From this portion of Jesus’ sermon, we see the character, law, desire, and demand of our Lord. All his disciples are to:
- Consistently evaluate their adoption as sons of God.
- Consistently evaluate the sovereignty and power of God.
- Consistently expel anxiety; they are not to have such.
- Consistently walk by faith and not respond as unbelieving pagan.
Now for some bad news. Upon reading this, we also see a portion of God’s divine indictment against men and women. None are able to walk like Jesus. None are able to perfectly keep God’s Law. None walk through this world without unrighteous anxiety; no not one. All are worrisome sinners.
Yet, there is good news. Those who are Christians, they have a perfect substitute. Jesus was the anxiety-free substitute sent for us. He was pummeled on the cross by the Just Judge for our unbelieving, faithless, pagan, anxiety. Yes, the bad news is we have sinned greatly. The good news is we have a Great Savior.
And there is more good news. Christian pilgrims, walking down the road to the Celestial City, are promised growth in this area. We are promised progress in peace. We are also promised we will one day be anxiety-free. Isn’t this good news? A wonderful part of the Fruit of the Spirit is “peace.” Therefore …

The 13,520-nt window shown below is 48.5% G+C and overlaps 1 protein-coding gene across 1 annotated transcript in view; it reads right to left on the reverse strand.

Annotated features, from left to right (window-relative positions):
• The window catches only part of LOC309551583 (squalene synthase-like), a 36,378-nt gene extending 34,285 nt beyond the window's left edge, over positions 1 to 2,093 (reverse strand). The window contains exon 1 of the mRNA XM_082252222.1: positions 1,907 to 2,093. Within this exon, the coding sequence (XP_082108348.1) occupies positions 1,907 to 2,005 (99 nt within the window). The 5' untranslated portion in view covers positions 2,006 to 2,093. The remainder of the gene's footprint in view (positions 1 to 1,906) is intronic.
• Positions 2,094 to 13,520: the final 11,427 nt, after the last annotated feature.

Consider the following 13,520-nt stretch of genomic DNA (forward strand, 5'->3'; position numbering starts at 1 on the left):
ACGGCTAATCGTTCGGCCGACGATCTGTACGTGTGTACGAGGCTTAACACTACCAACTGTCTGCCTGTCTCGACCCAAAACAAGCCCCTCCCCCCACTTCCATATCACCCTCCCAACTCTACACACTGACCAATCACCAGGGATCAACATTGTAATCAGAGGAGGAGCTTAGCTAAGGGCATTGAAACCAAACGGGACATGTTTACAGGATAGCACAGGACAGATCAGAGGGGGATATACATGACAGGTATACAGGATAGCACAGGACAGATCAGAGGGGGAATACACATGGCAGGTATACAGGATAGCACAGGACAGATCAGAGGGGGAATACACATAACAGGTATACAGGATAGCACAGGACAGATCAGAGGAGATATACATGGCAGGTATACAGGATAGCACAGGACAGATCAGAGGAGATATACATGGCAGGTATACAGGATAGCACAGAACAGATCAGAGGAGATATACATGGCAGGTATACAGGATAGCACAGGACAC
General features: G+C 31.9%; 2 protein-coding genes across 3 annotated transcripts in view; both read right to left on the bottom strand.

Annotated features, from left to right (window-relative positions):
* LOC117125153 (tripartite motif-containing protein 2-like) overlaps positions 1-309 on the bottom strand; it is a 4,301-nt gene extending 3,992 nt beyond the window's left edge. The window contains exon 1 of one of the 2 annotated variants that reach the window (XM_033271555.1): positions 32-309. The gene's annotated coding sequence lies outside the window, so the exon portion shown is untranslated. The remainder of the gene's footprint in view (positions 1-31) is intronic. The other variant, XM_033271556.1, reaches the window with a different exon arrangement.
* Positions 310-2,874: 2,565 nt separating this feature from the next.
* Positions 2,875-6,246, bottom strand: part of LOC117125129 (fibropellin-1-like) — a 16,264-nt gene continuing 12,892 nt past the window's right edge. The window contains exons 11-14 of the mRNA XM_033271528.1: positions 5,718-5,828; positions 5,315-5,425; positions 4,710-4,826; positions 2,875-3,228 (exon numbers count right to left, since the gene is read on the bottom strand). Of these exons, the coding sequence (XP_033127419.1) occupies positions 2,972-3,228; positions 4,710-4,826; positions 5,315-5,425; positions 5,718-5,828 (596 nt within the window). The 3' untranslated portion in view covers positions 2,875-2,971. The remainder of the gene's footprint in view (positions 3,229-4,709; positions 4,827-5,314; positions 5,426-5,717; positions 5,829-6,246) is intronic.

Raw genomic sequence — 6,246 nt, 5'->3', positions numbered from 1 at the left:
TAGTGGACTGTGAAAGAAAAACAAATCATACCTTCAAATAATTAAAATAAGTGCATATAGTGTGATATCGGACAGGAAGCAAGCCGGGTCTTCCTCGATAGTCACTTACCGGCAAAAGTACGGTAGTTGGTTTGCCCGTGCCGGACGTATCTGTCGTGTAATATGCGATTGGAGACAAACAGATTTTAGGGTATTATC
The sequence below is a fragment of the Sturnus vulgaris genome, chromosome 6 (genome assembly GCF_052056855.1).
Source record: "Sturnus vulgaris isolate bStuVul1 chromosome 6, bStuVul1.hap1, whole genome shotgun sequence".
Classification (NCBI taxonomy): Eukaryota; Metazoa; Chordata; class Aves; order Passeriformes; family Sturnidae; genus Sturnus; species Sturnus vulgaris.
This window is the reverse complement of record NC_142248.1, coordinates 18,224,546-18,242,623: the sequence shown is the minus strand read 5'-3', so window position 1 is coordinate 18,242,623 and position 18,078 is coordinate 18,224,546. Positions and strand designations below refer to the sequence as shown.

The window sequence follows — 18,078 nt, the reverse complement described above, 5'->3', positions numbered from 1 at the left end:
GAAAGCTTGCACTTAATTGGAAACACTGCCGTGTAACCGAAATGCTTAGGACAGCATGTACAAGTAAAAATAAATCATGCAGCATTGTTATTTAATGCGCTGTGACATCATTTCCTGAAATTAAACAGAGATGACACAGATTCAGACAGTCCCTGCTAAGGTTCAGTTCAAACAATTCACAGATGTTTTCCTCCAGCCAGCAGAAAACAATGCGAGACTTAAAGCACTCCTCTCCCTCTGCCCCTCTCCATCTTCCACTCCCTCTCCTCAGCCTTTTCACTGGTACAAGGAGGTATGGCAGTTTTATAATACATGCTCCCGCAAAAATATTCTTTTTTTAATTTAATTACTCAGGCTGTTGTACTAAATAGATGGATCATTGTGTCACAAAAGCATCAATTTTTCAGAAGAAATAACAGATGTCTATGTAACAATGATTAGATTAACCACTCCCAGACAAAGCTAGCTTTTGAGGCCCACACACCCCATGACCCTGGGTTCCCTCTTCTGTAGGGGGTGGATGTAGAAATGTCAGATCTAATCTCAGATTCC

- As we evaluate our adoption as sons of God …
- As we evaluate the sovereignty and power of our God …
- We expel anxiety…
- We walk by faith and respond quite differently than unbelieving pagans.
Here is some more good news.
In Jesus’ day, he had friends with varied success in this area. Mary and John seemed to walk with their wits about them. At least from my interpretation of the Gospel, they seemed to be fairly content and even-keeled. Martha and Peter were on the other end of the spectrum.
Friends, I sure am glad Jesus befriends struggling and anxious disciples. For at this stage in my life, while keeping it together somewhat on the outside, I am a basket case within. And though I find myself struggling with anxiety and worry, I am not in bondage. Christ is enough for me; he is enough for my atonement, justification, sanctification, and ultimately for glorification. He finishes everything he starts. Someday, I really will be like Jesus — “calm, cool, and collected.” Until that day, I have a great High Priest who sympathizes with my weaknesses and prays for me without ceasing.
Joseph A. Franks IV is a minister in the Presbyterian Church in America and is Pastor of Palmetto Hills Presbyterian Church in Simpsonville, South Carolina. This article first appeared on his blog, and is used with permission.